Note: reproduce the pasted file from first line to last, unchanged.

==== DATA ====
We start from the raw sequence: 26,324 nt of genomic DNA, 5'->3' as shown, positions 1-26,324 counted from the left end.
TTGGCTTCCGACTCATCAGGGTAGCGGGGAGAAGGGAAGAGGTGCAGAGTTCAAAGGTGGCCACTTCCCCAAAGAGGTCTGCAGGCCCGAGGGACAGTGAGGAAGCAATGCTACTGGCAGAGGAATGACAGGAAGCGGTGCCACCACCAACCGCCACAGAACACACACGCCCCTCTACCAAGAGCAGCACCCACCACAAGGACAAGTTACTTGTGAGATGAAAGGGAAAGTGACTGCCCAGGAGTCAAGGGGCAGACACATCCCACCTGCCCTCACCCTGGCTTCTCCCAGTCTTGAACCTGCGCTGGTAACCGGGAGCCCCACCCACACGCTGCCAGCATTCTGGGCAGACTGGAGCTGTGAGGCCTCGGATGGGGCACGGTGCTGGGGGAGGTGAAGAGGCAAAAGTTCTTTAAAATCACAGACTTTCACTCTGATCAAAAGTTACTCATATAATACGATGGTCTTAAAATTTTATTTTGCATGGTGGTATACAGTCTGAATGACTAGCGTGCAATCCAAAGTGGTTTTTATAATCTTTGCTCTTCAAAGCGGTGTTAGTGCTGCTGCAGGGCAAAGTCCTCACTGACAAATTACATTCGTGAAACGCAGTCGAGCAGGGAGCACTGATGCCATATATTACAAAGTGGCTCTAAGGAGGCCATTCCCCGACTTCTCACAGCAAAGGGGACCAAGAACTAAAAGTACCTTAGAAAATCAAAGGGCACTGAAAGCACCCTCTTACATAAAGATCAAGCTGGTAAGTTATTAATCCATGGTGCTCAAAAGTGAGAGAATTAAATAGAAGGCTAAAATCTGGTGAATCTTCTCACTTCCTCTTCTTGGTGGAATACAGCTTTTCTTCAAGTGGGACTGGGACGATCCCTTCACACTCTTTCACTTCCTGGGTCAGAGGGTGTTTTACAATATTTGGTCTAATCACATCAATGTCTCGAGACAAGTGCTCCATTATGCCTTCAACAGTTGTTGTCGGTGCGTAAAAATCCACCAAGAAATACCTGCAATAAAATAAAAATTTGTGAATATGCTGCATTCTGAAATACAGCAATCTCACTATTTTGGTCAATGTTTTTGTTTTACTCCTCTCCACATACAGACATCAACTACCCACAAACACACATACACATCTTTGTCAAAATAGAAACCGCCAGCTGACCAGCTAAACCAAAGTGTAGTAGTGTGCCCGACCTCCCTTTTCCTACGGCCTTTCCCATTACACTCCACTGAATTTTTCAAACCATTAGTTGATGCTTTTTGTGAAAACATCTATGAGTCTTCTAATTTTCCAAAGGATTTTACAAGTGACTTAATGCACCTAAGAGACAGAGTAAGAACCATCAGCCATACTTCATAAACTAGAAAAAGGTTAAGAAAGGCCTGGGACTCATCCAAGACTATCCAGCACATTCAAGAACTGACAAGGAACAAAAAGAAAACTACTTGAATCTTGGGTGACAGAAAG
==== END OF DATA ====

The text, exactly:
We start from the raw sequence: 26,324 nt of genomic DNA, 5'->3' as shown, positions 1-26,324 counted from the left end.
TTGGCTTCCGACTCATCAGGGTAGCGGGGAGAAGGGAAGAGGTGCAGAGTTCAAAGGTGGCCACTTCCCCAAAGAGGTCTGCAGGCCCGAGGGACAGTGAGGAAGCAATGCTACTGGCAGAGGAATGACAGGAAGCGGTGCCACCACCAACCGCCACAGAACACACACGCCCCTCTACCAAGAGCAGCACCCACCACAAGGACAAGTTACTTGTGAGATGAAAGGGAAAGTGACTGCCCAGGAGTCAAGGGGCAGACACATCCCACCTGCCCTCACCCTGGCTTCTCCCAGTCTTGAACCTGCGCTGGTAACCGGGAGCCCCACCCACACGCTGCCAGCATTCTGGGCAGACTGGAGCTGTGAGGCCTCGGATGGGGCACGGTGCTGGGGGAGGTGAAGAGGCAAAAGTTCTTTAAAATCACAGACTTTCACTCTGATCAAAAGTTACTCATATAATACGATGGTCTTAAAATTTTATTTTGCATGGTGGTATACAGTCTGAATGACTAGCGTGCAATCCAAAGTGGTTTTTATAATCTTTGCTCTTCAAAGCGGTGTTAGTGCTGCTGCAGGGCAAAGTCCTCACTGACAAATTACATTCGTGAAACGCAGTCGAGCAGGGAGCACTGATGCCATATATTACAAAGTGGCTCTAAGGAGGCCATTCCCCGACTTCTCACAGCAAAGGGGACCAAGAACTAAAAGTACCTTAGAAAATCAAAGGGCACTGAAAGCACCCTCTTACATAAAGATCAAGCTGGTAAGTTATTAATCCATGGTGCTCAAAAGTGAGAGAATTAAATAGAAGGCTAAAATCTGGTGAATCTTCTCACTTCCTCTTCTTGGTGGAATACAGCTTTTCTTCAAGTGGGACTGGGACGATCCCTTCACACTCTTTCACTTCCTGGGTCAGAGGGTGTTTTACAATATTTGGTCTAATCACATCAATGTCTCGAGACAAGTGCTCCATTATGCCTTCAACAGTTGTTGTCGGTGCGTAAAAATCCACCAAGAAATACCTGCAATAAAATAAAAATTTGTGAATATGCTGCATTCTGAAATACAGCAATCTCACTATTTTGGTCAATGTTTTTGTTTTACTCCTCTCCACATACAGACATCAACTACCCACAAACACACATACACATCTTTGTCAAAATAGAAACCGCCAGCTGACCAGCTAAACCAAAGTGTAGTAGTGTGCCCGACCTCCCTTTTCCTACGGCCTTTCCCATTACACTCCACTGAATTTTTCAAACCATTAGTTGATGCTTTTTGTGAAAACATCTATGAGTCTTCTAATTTTCCAAAGGATTTTACAAGTGACTTAATGCACCTAAGAGACAGAGTAAGAACCATCAGCCATACTTCATAAACTAGAAAAAGGTTAAGAAAGGCCTGGGACTCATCCAAGACTATCCAGCACATTCAAGAACTGACAAGGAACAAAAAGAAAACTACTTGAATCTTGGGTGACAGAAAG